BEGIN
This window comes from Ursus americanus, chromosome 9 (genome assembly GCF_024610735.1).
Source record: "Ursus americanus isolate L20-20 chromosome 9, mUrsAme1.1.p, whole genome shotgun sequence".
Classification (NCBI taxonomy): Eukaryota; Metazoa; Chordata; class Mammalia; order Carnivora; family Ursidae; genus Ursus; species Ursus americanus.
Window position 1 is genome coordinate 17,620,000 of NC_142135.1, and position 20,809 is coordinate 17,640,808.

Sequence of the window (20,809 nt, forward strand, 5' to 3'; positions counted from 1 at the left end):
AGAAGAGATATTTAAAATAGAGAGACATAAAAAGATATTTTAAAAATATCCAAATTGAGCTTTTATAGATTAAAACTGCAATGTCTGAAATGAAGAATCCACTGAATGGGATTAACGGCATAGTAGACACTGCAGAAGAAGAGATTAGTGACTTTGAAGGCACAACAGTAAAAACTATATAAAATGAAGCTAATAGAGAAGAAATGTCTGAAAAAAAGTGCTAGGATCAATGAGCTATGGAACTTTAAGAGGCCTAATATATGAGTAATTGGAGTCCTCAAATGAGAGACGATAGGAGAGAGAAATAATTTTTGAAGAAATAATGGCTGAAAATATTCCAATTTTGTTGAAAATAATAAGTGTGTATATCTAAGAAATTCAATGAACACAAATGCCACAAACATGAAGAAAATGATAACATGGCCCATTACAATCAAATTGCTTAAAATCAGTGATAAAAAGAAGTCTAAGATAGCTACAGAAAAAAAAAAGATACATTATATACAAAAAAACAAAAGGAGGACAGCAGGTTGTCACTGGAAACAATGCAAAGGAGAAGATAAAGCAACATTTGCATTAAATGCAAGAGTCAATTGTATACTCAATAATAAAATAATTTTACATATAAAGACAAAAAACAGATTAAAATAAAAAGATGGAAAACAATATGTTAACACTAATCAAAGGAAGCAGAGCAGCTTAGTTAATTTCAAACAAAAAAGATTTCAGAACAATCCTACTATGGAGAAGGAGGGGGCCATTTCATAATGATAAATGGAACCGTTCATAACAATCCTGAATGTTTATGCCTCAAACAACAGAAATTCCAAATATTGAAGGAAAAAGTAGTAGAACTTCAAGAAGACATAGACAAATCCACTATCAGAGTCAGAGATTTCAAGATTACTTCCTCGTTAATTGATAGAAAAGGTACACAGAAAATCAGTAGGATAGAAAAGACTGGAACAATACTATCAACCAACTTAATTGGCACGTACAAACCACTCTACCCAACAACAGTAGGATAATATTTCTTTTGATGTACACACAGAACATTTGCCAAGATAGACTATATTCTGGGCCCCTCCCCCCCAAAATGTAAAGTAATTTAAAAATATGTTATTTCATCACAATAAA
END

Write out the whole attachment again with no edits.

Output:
This window comes from Ursus americanus, chromosome 9 (genome assembly GCF_024610735.1).
Source record: "Ursus americanus isolate L20-20 chromosome 9, mUrsAme1.1.p, whole genome shotgun sequence".
Classification (NCBI taxonomy): Eukaryota; Metazoa; Chordata; class Mammalia; order Carnivora; family Ursidae; genus Ursus; species Ursus americanus.
Window position 1 is genome coordinate 17,620,000 of NC_142135.1, and position 20,809 is coordinate 17,640,808.

Sequence of the window (20,809 nt, forward strand, 5' to 3'; positions counted from 1 at the left end):
AGAAGAGATATTTAAAATAGAGAGACATAAAAAGATATTTTAAAAATATCCAAATTGAGCTTTTATAGATTAAAACTGCAATGTCTGAAATGAAGAATCCACTGAATGGGATTAACGGCATAGTAGACACTGCAGAAGAAGAGATTAGTGACTTTGAAGGCACAACAGTAAAAACTATATAAAATGAAGCTAATAGAGAAGAAATGTCTGAAAAAAAGTGCTAGGATCAATGAGCTATGGAACTTTAAGAGGCCTAATATATGAGTAATTGGAGTCCTCAAATGAGAGACGATAGGAGAGAGAAATAATTTTTGAAGAAATAATGGCTGAAAATATTCCAATTTTGTTGAAAATAATAAGTGTGTATATCTAAGAAATTCAATGAACACAAATGCCACAAACATGAAGAAAATGATAACATGGCCCATTACAATCAAATTGCTTAAAATCAGTGATAAAAAGAAGTCTAAGATAGCTACAGAAAAAAAAAAGATACATTATATACAAAAAAACAAAAGGAGGACAGCAGGTTGTCACTGGAAACAATGCAAAGGAGAAGATAAAGCAACATTTGCATTAAATGCAAGAGTCAATTGTATACTCAATAATAAAATAATTTTACATATAAAGACAAAAAACAGATTAAAATAAAAAGATGGAAAACAATATGTTAACACTAATCAAAGGAAGCAGAGCAGCTTAGTTAATTTCAAACAAAAAAGATTTCAGAACAATCCTACTATGGAGAAGGAGGGGGCCATTTCATAATGATAAATGGAACCGTTCATAACAATCCTGAATGTTTATGCCTCAAACAACAGAAATTCCAAATATTGAAGGAAAAAGTAGTAGAACTTCAAGAAGACATAGACAAATCCACTATCAGAGTCAGAGATTTCAAGATTACTTCCTCGTTAATTGATAGAAAAGGTACACAGAAAATCAGTAGGATAGAAAAGACTGGAACAATACTATCAACCAACTTAATTGGCACGTACAAACCACTCTACCCAACAACAGTAGGATAATATTTCTTTTGATGTACACACAGAACATTTGCCAAGATAGACTATATTCTGGGCCCCTCCCCCCCAAAATGTAAAGTAATTTAAAAATATGTTATTTCATCACAATAAA